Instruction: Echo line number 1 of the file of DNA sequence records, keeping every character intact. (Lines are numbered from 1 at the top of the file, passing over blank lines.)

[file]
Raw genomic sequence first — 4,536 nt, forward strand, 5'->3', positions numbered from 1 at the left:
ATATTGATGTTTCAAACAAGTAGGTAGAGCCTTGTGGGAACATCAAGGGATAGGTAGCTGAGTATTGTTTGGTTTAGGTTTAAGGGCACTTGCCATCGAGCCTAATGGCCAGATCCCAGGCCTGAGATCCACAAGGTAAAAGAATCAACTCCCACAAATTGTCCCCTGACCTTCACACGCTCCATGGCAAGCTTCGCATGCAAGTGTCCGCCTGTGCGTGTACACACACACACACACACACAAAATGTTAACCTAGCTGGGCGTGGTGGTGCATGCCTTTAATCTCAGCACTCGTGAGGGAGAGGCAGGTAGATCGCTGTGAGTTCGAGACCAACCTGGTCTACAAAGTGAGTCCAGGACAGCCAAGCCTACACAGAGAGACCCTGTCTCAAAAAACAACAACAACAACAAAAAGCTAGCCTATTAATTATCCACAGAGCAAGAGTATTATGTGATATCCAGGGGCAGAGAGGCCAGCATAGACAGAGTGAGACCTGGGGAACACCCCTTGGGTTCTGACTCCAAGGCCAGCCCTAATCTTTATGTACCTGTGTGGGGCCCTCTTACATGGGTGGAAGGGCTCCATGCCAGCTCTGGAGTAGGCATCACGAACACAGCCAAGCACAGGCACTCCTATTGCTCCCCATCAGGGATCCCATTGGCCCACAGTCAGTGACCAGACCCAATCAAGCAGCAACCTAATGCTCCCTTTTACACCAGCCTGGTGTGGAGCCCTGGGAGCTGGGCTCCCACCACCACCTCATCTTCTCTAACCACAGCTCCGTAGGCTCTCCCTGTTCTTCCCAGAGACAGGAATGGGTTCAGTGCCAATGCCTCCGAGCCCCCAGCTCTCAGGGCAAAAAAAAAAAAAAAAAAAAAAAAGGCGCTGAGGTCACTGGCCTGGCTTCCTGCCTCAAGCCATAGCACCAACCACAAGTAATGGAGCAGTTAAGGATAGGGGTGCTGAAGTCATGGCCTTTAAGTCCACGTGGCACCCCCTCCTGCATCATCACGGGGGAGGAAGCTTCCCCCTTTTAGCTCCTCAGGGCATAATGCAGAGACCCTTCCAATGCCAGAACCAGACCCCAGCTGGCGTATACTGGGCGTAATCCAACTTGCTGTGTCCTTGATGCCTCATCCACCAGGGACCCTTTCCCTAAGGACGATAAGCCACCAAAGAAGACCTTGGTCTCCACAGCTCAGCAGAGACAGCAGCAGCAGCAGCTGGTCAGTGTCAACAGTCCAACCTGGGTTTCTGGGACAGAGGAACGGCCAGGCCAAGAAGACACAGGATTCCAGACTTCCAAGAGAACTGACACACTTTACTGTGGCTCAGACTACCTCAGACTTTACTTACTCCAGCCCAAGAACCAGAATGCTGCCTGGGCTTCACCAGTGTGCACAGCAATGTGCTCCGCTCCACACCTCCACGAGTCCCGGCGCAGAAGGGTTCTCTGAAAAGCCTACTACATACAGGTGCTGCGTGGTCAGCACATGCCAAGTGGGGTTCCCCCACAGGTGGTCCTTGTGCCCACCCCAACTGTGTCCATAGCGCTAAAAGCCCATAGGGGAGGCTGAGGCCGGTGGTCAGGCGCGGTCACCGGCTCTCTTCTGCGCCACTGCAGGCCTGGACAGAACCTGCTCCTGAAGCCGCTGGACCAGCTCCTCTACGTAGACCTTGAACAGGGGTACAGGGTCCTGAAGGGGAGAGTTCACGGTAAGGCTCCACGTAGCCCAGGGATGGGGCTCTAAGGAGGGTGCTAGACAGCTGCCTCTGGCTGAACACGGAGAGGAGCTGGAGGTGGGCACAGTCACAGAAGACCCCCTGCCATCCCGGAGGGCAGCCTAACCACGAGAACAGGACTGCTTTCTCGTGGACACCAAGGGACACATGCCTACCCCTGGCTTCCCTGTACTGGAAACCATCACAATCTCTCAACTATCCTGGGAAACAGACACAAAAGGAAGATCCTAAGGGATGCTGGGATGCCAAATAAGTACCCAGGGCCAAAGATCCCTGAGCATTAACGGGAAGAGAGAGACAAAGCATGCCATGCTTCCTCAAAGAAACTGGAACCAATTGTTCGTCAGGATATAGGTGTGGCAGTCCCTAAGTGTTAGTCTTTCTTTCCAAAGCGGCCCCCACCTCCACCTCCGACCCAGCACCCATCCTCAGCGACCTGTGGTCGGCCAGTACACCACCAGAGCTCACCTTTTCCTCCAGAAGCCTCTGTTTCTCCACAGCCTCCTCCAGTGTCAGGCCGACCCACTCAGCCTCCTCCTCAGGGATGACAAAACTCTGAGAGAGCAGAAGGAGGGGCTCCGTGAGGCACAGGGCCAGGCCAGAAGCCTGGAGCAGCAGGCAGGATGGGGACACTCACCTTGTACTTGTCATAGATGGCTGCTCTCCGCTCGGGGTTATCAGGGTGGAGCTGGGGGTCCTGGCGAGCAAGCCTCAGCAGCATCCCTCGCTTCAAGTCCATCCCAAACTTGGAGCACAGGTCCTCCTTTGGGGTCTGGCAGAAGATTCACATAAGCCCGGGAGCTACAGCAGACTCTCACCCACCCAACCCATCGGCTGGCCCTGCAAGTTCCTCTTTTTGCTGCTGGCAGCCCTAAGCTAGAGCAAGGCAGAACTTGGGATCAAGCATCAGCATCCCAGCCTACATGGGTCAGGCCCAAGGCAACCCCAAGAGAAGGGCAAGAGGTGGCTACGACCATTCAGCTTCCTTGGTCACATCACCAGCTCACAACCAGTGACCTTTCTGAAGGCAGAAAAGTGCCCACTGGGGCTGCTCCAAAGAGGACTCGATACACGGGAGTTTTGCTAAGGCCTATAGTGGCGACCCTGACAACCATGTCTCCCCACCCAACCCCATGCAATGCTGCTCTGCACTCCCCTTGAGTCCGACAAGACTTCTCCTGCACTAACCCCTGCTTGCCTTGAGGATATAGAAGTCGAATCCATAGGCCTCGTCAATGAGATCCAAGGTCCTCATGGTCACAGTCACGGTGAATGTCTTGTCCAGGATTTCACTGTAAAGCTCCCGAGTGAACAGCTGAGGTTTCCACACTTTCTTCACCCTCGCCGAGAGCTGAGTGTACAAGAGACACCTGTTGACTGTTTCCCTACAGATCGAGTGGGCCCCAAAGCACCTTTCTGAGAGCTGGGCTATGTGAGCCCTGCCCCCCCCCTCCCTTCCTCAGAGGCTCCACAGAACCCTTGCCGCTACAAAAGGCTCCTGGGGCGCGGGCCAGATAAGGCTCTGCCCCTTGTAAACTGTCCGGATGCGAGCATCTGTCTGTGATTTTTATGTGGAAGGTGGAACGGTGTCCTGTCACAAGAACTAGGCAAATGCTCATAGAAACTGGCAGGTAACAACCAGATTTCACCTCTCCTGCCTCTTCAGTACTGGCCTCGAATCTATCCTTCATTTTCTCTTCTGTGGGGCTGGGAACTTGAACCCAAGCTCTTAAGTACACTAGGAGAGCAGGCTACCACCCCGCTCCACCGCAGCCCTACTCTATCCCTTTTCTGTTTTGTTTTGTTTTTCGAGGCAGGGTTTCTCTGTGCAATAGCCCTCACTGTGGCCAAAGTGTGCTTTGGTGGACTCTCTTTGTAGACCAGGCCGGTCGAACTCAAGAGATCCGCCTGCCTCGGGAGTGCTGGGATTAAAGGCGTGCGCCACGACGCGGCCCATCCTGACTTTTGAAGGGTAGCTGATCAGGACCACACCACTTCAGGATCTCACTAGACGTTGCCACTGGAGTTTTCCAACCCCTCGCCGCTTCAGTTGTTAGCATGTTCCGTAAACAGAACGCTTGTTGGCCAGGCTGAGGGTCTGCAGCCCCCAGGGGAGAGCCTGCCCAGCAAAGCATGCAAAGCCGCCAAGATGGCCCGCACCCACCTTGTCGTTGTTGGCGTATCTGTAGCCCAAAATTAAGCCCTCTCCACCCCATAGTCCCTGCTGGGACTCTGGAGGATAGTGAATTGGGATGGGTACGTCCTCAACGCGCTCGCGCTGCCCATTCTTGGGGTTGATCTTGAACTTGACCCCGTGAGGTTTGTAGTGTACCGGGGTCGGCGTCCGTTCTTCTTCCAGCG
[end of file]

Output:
Raw genomic sequence first — 4,536 nt, forward strand, 5'->3', positions numbered from 1 at the left: